L’Homme à la tête de Caoutchouc (The Man With The Rubber Head) was directed by film pioneer Georges Méliès in 1901.
The special effects might not look surprising now, but the superimposition and scale change film techniques were both groundbreaking at the time. From FilmJournal.net:
In the archives, more silent films, including Méliès’ Le voyage dans la lune (A Trip to the Moon).
Méliès achieves this by a simple trompe l’oeil effect: the background remains static throughout, but the superimposed element (Méliès’ own head) is filmed with a camera that is moving towards and away from it. Because the background fools us into thinking that the film has been shot entirely from a fixed camera position (as are the vast majority of Méliès’ films), the illusion is instantly convincing. Like all experienced stage performers, Méliès knew that a single head-inflation wouldn’t be enough – so he contrives to include two…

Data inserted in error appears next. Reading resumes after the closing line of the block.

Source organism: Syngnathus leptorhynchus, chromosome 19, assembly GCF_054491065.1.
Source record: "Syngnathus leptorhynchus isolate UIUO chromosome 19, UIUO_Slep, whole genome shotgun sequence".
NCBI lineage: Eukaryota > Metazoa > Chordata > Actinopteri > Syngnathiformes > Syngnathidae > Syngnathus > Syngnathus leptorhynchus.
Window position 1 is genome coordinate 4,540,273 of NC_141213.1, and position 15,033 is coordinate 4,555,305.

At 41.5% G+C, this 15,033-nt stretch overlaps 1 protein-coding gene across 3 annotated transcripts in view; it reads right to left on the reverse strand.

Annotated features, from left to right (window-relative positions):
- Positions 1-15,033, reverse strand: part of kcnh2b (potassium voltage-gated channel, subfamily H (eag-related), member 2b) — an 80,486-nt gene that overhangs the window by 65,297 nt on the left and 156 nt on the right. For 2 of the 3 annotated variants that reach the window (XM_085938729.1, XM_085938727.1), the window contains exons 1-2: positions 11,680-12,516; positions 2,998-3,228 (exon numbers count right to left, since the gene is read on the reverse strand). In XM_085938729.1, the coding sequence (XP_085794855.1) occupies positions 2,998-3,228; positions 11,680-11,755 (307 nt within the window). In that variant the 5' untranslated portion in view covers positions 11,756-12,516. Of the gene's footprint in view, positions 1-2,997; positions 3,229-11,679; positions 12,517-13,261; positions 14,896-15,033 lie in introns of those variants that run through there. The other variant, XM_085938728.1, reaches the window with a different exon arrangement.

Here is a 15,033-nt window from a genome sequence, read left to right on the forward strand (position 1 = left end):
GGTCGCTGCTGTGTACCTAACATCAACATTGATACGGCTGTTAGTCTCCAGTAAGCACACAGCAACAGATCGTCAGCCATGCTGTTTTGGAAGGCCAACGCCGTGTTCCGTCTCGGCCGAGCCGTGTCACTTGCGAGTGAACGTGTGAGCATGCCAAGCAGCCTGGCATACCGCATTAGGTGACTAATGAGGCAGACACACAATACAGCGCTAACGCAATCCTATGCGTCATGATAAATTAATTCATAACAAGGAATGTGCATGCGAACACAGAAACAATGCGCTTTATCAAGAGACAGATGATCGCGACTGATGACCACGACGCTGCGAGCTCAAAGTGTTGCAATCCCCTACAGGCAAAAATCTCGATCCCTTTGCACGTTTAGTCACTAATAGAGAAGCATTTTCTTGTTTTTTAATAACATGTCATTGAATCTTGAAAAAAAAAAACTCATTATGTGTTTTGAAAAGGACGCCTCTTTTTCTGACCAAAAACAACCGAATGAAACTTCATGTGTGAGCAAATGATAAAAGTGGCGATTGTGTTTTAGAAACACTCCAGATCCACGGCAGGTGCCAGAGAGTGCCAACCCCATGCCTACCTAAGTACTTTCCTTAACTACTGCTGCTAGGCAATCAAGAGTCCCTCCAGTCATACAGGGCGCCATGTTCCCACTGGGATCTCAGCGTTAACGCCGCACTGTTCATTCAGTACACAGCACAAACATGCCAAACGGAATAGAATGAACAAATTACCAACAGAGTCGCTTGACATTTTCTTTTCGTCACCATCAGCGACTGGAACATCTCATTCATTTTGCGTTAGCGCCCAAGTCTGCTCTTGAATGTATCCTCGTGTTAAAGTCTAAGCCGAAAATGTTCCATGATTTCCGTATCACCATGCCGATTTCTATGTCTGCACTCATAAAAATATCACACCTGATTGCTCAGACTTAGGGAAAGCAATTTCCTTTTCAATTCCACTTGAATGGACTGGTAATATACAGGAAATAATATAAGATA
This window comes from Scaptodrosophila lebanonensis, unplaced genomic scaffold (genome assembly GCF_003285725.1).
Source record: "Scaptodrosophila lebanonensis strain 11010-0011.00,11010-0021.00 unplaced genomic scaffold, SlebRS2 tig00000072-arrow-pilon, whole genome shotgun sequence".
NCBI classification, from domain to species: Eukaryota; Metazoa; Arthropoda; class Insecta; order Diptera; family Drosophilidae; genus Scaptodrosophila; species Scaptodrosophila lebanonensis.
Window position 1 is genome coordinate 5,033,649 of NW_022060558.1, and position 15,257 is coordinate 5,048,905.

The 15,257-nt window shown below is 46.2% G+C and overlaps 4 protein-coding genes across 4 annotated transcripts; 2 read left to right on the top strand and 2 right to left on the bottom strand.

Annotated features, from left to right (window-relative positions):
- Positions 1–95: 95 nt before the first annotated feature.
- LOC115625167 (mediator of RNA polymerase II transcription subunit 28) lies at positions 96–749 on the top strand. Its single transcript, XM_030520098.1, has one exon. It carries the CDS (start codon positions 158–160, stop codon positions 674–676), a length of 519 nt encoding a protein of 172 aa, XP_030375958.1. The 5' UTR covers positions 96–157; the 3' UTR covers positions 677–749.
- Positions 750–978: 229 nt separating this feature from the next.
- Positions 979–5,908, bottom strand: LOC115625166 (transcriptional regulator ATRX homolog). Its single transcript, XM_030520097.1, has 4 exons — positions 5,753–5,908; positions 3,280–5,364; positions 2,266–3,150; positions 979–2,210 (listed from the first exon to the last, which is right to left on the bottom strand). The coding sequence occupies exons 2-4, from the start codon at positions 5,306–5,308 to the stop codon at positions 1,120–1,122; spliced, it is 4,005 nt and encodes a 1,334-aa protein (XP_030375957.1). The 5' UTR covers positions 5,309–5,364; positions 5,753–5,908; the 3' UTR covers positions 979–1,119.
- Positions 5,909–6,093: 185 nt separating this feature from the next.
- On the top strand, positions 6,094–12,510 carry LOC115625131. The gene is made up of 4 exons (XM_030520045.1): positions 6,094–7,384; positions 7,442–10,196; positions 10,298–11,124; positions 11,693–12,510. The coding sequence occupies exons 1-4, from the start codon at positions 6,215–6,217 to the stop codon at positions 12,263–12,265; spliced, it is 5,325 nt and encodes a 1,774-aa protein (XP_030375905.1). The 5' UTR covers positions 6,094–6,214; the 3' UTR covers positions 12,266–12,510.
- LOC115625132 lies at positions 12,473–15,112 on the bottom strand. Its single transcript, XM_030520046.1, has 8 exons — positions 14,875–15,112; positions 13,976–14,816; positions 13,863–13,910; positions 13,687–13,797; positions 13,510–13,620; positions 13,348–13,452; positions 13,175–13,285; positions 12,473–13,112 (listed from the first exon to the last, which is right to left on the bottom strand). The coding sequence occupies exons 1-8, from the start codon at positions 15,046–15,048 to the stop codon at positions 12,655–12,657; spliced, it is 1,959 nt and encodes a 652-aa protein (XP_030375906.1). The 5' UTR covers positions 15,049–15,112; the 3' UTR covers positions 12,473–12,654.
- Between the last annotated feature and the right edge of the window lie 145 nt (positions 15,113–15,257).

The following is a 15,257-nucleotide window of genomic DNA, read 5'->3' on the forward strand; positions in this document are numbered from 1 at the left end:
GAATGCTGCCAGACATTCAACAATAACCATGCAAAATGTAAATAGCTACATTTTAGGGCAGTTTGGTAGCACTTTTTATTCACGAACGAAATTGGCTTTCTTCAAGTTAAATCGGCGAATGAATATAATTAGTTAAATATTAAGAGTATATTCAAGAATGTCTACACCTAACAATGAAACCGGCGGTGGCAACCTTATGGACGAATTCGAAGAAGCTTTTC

…Deservedly regarded as one of Georges Méliès’ supreme masterpieces, The Man with the Rubber Head represented one of his most significant technical advances since the not dissimilar The Four Troublesome Heads (Un Homme de têtes, 1898).
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